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Applications of one-class classification

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Presentation on theme: "Applications of one-class classification"— Presentation transcript:

1 Applications of one-class classification
-- searching for comparable applications for negative selection algorithms

2 background Purpose: looking for real world applications that demonstrates the usage of V-detector (a negative selection algorithm) One-class classification problem: Different from conventional classification: only information of one of the classes (target class) is available Original application: anomaly (outliner) detection More about the application than whatever classification methods involved

3 One-class Classification
Basic concept of classification: A classifier is a function which outputs a class label from each input object. It cannot be constructed from known rules. In pattern recognition or machine learning: inferring a classifier (a function) from a set of training examples. Usually, the type of function is chosen beforehand and parameters are to be determined. Line classifier, mixture of Gaussians, neural networks, support vector classifiers

4 One-class Classification
Basic concept of classification: Assumptions: continuity, enough information (amount of samples, limited noise), etc. Multi-class classification can be decomposed into two-class classifications

5 One-class classification
Same problems as conventional classification Definition of errors Atypical training data Measuring the complexity of a solution The curse of dimensionality The generalization of the method

6 A conventional and a one-class classifier applied to an example dataset containing apples and pears, represented by 2 features per object. The solid line is the conventional classifier which distinguishes between the apples and pears, while the dashed line describes the dataset. This description can identify the outlier apple in the lower right corner, while the classifier will just classify it as an pear.

7 One-class classification
Additional problems Most conventional classifier’s assumption that more or less balanced data. Hard to decide on the basis of on class how tightly the boundary should fit in each direction around the data. Hard to find which features should be used to find the best separation. Impossible to estimate false positives. More prominent curse of dimension. Extra constraints: closed boundary etc.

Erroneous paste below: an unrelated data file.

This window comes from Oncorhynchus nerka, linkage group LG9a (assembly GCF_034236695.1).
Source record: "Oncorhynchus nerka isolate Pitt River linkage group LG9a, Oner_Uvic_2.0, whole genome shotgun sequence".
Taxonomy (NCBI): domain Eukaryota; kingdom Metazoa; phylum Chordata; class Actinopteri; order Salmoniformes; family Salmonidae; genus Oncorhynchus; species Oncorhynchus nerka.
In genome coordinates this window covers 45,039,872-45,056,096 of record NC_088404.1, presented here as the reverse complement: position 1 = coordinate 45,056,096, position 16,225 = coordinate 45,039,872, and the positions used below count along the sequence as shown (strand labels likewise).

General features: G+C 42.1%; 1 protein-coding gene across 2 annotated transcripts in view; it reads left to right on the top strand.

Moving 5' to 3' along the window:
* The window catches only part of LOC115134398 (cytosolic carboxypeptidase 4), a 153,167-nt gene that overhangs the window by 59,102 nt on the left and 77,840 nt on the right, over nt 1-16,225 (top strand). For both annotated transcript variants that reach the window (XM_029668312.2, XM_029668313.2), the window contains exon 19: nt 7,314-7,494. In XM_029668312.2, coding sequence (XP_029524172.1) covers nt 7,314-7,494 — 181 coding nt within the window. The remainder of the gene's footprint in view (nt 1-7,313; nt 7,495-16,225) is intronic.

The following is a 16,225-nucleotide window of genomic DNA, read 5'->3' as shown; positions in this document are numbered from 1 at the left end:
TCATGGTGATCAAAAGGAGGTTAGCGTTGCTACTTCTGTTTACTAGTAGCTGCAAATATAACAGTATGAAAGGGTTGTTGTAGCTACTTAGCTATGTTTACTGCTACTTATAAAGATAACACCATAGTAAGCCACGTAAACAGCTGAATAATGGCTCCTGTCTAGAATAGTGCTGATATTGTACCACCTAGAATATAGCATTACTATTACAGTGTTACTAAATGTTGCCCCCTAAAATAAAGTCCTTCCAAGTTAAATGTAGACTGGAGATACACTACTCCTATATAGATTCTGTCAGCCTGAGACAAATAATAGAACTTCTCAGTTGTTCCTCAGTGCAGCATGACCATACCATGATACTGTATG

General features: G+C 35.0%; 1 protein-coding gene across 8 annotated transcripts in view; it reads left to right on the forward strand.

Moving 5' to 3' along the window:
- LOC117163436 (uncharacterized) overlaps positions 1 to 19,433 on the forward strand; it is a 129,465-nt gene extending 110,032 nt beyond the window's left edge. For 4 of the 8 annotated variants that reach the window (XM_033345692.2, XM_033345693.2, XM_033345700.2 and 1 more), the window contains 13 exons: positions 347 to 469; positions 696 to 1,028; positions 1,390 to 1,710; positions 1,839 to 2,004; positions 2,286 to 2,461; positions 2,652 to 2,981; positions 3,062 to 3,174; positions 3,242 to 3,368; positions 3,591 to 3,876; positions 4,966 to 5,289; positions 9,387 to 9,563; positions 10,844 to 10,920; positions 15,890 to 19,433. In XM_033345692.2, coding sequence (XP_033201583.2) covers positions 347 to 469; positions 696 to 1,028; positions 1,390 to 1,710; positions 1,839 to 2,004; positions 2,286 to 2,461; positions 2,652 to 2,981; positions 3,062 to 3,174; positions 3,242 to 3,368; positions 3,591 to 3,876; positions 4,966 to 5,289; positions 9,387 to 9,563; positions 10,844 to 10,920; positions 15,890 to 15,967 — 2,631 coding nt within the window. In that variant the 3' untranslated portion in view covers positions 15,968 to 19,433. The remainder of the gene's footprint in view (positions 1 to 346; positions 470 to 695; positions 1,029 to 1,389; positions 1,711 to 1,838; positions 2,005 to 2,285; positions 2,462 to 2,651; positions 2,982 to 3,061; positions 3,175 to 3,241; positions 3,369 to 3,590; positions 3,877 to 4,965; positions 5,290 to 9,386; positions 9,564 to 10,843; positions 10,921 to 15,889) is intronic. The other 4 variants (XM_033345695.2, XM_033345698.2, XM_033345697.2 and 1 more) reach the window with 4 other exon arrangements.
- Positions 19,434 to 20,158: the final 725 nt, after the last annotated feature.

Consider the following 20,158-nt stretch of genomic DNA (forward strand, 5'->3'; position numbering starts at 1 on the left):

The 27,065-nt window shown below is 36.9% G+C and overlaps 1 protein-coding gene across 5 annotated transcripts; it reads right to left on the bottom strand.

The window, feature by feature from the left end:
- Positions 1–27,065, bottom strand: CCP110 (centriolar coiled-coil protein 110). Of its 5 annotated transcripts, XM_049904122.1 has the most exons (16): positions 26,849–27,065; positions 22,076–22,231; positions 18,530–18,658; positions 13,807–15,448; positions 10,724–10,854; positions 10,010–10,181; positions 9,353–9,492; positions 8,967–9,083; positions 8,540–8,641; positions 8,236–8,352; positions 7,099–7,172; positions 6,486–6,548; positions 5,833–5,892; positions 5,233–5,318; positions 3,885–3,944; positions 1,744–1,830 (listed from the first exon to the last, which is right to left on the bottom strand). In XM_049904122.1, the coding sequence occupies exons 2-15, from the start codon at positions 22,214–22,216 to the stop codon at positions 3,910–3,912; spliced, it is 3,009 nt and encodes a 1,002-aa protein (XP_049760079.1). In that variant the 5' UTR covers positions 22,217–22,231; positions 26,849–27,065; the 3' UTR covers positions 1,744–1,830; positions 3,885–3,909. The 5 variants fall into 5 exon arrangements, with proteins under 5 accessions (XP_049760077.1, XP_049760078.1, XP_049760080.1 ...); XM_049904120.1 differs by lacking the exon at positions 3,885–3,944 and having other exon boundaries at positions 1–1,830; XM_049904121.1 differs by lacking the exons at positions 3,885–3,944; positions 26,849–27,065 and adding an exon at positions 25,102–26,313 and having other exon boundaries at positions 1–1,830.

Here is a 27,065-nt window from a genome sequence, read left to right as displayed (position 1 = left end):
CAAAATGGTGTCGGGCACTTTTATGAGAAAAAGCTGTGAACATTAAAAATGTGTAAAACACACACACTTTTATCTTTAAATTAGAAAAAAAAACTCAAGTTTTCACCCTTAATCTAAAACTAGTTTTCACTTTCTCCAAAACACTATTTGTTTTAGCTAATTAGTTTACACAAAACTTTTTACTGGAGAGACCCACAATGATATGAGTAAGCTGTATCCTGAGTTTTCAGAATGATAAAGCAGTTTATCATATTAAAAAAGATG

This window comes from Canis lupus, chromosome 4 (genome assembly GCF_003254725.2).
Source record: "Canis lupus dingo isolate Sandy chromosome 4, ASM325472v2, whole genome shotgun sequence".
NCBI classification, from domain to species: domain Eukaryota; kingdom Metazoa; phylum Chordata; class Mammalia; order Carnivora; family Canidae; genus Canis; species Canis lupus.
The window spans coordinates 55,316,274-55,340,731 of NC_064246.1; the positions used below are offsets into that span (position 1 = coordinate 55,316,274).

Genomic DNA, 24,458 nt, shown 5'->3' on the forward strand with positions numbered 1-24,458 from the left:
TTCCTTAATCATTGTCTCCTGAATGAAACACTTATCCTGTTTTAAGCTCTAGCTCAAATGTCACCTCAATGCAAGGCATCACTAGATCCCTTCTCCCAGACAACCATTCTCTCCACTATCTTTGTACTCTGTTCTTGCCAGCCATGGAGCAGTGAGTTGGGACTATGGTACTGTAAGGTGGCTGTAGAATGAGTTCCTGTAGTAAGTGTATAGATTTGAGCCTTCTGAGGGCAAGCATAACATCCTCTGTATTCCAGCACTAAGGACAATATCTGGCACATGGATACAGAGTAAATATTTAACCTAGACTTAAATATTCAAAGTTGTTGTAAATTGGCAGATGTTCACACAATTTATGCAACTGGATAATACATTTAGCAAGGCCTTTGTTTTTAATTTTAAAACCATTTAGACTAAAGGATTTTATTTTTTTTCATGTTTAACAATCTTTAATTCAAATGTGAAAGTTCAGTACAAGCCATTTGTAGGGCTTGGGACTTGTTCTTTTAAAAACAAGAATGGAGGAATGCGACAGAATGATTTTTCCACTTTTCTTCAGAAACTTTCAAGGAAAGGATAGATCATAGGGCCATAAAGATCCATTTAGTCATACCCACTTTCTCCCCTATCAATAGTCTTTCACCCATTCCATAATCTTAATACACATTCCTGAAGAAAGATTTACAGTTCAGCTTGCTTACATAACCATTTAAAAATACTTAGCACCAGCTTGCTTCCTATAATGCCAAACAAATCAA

8 Various techniques Generate outliner detection
Some methods requires near-target objects; Density method: directly estimating the density of target objects some works requires density estimate in the complete feature space Typical sample is assumed Reconstruction methods: based on prior knowledge Boundary methods Well defined distance

9 Application 1: texture classification
Problem: classification of texture images polished granite (or ceramic) tiles that are widely used as construction elements The polished granite tiles are usually inspected by a human expert using a chosen master tile as the reference. Such inspection is subjective and qualitative One-class classifier is suitable: Outliners cannot be used to train any methods Recent development quasi-statistical representation of binary images used as a feature space for texture image classification

10 Based on CCR feature space (coordinated cluster representation)
Outline of the method: Given a master texture image of a class, estimate statistics of CCR histogram Use parameters of the statistics to define a closed decision boundary.

11 Master images

12 CCR feature space A binary image intensity: Sa={sa{l,m}}, where l=1, 2, …L and m=1, 2, …, M A rectangular window W = I X J Scan all over the image with one pixel steps using that window The number of all possible state of the window is 2w Coordinated clusters representation consists of a histogram Ha(I,J)(b) a is the index of the image (I,J) indicated the size of the window b = 1, 2, …, 2w

13 When a histogram is normalized, it is considered as a proability distribution function of occurrence
Fa(I,J)(b) = 1/A Ha(I,J)(b) Where A = (L-I+1)X(M-J+1) Histogram H contains all the information about n-point correlation moments of the image if and only if the separation vectors between n pixels fit between the scanning window In general, when the order of statistics is higher, more structural information is available There is a structural correspondence between a gray level image and its thresholded counterpart Provided that the binary image keeps enough structural information about a primary gray level image to be classified, the CCR of a binary image is highly suitable for recognition and classification of gray level texture image